The future is unknowable, but we are students of the recent past and, based on the analysis of our in-house team of experts, we have an idea what the next year might hold. We’re confident these borough gadflies, bosses, changing neighborhoods and upstarts-made-good will give our resident scribes plenty to write about in the coming year.
In mid-July 2013, Bill DeBlasio was getting arrested doing civil disobedience to draw attention to the state’s attempt to close Long Island College Hospital and, according to him, sell the prime real estate it sits on to a luxury developer.
Fighting hospital closures was one of the signature issues of DeBlasio’s campaign. But pointing out that Gov. Cuomo pulls the strings at the state health department and the State University of New York, which were bent on shuttering the place, was not in his vocabulary.
Five days before his landslide November win, DeBlasio refused to divulge what the governor has been saying about the 155-year-old Cobble Hill hospital’s fate behind closed doors. But in December, the state decided to hold off on considering a plan to turn the medical center into condos, offering to hand the keys over to the city instead.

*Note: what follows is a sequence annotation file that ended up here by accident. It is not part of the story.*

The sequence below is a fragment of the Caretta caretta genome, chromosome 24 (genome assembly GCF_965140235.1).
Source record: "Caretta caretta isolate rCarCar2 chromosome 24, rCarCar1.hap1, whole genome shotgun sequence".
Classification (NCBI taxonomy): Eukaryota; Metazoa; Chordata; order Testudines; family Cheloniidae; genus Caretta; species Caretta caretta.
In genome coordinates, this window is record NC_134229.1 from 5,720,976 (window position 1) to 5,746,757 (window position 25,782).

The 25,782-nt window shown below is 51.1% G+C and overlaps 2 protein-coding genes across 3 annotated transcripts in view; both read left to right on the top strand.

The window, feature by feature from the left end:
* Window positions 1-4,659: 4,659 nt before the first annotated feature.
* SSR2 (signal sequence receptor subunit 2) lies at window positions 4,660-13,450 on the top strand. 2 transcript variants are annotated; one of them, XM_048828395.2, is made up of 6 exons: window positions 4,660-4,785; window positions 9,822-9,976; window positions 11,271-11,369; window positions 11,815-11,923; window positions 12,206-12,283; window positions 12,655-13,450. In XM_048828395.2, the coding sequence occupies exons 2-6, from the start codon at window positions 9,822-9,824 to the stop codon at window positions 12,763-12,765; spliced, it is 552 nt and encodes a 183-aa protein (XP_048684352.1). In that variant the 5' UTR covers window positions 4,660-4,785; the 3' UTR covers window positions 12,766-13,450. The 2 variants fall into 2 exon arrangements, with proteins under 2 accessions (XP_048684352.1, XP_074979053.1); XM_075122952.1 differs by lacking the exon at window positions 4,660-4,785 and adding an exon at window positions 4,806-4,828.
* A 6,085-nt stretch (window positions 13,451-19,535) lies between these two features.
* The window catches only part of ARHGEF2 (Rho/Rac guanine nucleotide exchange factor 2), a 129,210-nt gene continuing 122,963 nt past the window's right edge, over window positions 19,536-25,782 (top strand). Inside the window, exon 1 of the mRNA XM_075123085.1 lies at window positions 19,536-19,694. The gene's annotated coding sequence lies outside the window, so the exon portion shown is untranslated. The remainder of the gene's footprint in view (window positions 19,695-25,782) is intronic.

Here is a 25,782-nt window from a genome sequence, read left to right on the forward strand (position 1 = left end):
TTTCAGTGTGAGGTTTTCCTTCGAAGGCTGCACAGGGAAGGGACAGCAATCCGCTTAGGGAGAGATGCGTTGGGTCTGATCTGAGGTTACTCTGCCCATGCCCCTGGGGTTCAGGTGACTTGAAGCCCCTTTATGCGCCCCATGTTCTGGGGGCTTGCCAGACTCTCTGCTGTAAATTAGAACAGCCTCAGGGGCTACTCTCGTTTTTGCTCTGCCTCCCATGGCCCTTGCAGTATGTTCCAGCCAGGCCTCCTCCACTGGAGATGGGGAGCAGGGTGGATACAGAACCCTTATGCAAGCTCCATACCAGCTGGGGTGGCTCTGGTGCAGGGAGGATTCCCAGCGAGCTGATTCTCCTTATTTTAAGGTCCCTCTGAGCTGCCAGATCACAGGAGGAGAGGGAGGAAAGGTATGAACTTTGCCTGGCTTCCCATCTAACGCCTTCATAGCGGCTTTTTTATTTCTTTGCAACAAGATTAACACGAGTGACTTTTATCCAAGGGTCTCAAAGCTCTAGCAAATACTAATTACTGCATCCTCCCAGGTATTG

The ball is in the freshly-minted mayor’s court. In 2014, with the governor’s goodwill at stake and a whole city’s problems competing for his attention, will DeBlasio finish what he started with the hobbled hospital, or will he let the issue languish now that his progressive pledges have carried him to City Hall?
Brooklyn’s first black district attorney has taken the reins at the prosecutor’s office after 24 years of Charles Hynes in charge. Thompson painted his opponent as corrupt and beholden to political special interests, but the rubber is going to meet the road in 2014 now that Thompson has to make actual decisions about how to handle some of the most hot-button cases still wending their way through the courts.
What, for instance, will become of the reams of paperwork handled by assistant district attorney Michael Vecchione, who Thompson slammed on the campaign trail for wrongful convictions that came out of alleged prosecutorial misconduct? Or how about the pending prosecution of Orthodox Jewish sex abuse whistleblower Sam Kellner on extortion charges Kellner and others say were politically motivated?
But one of the big questions has already been answered. Last Saturday, the New York Post first reported that Thompson has hired Abe George, the former Democratic candidate for borough prosecutor whose late July exit from the race paved the way for a Thompson win. George will be the deputy bureau chief of the district attorney’s Major Narcotics Investigations Bureau.